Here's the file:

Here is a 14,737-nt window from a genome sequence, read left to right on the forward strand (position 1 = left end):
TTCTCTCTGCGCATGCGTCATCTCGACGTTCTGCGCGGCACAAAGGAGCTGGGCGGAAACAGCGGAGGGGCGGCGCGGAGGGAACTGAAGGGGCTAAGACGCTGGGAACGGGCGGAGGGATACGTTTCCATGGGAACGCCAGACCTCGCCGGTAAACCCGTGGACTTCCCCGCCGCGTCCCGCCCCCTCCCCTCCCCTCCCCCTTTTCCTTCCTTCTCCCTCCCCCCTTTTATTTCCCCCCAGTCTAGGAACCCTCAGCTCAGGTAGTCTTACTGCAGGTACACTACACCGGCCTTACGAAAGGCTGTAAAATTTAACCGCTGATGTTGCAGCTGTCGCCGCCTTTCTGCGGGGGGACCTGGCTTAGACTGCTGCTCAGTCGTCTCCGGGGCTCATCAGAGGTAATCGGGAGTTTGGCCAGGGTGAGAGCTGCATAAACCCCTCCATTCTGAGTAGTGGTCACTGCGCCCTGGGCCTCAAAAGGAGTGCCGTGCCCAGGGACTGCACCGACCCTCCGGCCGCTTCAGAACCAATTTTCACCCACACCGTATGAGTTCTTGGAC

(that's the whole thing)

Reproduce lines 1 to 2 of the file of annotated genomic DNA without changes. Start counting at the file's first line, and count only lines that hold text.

Here is a 14,737-nt window from a genome sequence, read left to right on the forward strand (position 1 = left end):
TTCTCTCTGCGCATGCGTCATCTCGACGTTCTGCGCGGCACAAAGGAGCTGGGCGGAAACAGCGGAGGGGCGGCGCGGAGGGAACTGAAGGGGCTAAGACGCTGGGAACGGGCGGAGGGATACGTTTCCATGGGAACGCCAGACCTCGCCGGTAAACCCGTGGACTTCCCCGCCGCGTCCCGCCCCCTCCCCTCCCCTCCCCCTTTTCCTTCCTTCTCCCTCCCCCCTTTTATTTCCCCCCAGTCTAGGAACCCTCAGCTCAGGTAGTCTTACTGCAGGTACACTACACCGGCCTTACGAAAGGCTGTAAAATTTAACCGCTGATGTTGCAGCTGTCGCCGCCTTTCTGCGGGGGGACCTGGCTTAGACTGCTGCTCAGTCGTCTCCGGGGCTCATCAGAGGTAATCGGGAGTTTGGCCAGGGTGAGAGCTGCATAAACCCCTCCATTCTGAGTAGTGGTCACTGCGCCCTGGGCCTCAAAAGGAGTGCCGTGCCCAGGGACTGCACCGACCCTCCGGCCGCTTCAGAACCAATTTTCACCCACACCGTATGAGTTCTTGGAC